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Bradley sees coffin pic of boy shot by British army

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Northern Ireland Secretary Karen Bradley   Aaron Chown/PA Wire

Northern Ireland Secretary Karen Bradley Aaron Chown/PA Wire

PA

Northern Ireland Secretary Karen Bradley Aaron Chown/PA Wire

Families bereaved by security forces in the North met Karen Bradley over her controversial comments on state killings - and handed her a photo of an 11-year-old boy who was shot dead by the British army lying in his coffin.

The northern Ireland secretary approached a number of victims' groups in the wake of her "distressing" gaffe.

During the meeting Ms Bradley was given pictures of Stephen McConomy, who was shot and killed by a plastic bullet near his home in Derry in 1982.

Speechless

The photographs included one of him in his school uniform two weeks before he was killed, another of him on a life-support machine and one of him in his coffin.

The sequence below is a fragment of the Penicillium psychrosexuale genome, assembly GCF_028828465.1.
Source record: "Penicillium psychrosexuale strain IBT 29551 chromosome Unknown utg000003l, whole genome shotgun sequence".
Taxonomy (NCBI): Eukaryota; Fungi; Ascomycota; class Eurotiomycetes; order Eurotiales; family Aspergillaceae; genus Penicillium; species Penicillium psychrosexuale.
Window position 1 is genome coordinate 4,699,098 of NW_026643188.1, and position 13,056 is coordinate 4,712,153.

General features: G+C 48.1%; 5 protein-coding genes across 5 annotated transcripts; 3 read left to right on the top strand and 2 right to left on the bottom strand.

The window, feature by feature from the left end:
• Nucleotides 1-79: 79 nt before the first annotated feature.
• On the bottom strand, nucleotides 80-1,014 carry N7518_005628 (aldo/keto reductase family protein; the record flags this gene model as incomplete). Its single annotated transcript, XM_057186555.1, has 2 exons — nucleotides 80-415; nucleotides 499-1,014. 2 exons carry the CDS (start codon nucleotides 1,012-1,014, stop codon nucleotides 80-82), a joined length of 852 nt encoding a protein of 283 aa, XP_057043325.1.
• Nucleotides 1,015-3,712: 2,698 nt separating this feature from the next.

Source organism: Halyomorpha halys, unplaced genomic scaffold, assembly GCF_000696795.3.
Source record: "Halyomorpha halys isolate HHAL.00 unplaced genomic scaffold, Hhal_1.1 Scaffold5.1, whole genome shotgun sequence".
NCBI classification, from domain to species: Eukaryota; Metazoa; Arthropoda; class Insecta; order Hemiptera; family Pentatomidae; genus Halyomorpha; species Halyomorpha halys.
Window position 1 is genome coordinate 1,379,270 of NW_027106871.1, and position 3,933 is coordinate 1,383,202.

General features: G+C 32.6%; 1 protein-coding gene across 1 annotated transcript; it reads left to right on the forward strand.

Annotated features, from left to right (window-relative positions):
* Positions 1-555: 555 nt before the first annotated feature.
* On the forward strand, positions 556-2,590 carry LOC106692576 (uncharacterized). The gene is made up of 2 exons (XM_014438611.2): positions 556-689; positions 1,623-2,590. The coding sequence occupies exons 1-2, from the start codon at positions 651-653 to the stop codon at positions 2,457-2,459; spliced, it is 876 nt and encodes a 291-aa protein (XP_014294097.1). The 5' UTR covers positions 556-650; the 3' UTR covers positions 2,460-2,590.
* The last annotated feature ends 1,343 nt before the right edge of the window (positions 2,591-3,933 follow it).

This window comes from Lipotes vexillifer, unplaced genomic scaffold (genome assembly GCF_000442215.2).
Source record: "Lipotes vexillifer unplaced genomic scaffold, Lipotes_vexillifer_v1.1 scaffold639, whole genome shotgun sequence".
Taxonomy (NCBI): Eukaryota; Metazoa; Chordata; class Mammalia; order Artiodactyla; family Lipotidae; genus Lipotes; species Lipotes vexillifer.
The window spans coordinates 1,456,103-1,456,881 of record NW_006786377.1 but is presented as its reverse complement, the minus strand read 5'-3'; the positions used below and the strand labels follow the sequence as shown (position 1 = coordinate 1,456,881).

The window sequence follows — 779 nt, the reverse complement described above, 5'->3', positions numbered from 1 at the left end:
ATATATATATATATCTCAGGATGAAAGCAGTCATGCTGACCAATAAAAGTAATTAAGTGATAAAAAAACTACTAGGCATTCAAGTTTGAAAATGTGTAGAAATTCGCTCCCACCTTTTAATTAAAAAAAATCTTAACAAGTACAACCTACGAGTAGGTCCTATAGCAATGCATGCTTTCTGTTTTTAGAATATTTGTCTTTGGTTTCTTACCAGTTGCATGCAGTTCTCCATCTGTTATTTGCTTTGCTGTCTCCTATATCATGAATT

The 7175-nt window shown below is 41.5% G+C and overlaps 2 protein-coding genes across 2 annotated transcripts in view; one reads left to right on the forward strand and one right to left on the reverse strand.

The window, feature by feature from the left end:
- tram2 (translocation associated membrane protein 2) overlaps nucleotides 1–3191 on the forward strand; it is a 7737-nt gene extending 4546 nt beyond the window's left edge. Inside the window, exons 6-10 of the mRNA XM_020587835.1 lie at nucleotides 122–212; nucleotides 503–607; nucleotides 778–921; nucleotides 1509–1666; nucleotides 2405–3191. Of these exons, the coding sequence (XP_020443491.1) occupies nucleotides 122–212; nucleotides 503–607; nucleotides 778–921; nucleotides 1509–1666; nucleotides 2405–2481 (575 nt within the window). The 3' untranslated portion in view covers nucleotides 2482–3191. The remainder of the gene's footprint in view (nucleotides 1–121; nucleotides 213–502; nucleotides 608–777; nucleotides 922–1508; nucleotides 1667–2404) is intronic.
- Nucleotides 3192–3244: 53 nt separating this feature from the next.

Representatives of campaign group Relatives for Justice said she was left "speechless" at the images.

Ms Bradley said on Wednesday that killings by the police and military during The Troubles were not crimes but the actions of people "fulfilling their duties in a dignified and appropriate way".

They sparked fury among some victims and political parties. A delegation of relatives travelled to Stormont House in Belfast yesterday to discuss the furore.

Speaking after the meeting, Frances Meehan, whose brother was shot dead by the British army in 1980, called for Ms Bradley to resign.

"I wanted to look her in the eye to tell her how I felt," she said. "Her position is untenable and she needs to resign."

Relatives of those killed in shootings involving the army in Ballymurphy in west Belfast in 1971 refused to meet Ms Bradley.

John Teggart, whose father Danny was shot 14 times, said: "We will not meet her and have one request - for her to resign."

Ms Bradley said she would not be leaving but was "profoundly sorry".

"A slip of the tongue has caused enormous distress," she said.

"I do not believe what I said - that is not my view."

Taoiseach Leo Varadkar said her apology was "genuine and heartfelt".

Britain has said Prime Minister Theresa May retains full confidence in her.

Ms Bradley's comments come a week before decisions on whether 17 soldiers involved in the Bloody Sunday shootings in Derry in 1972 will face prosecution.


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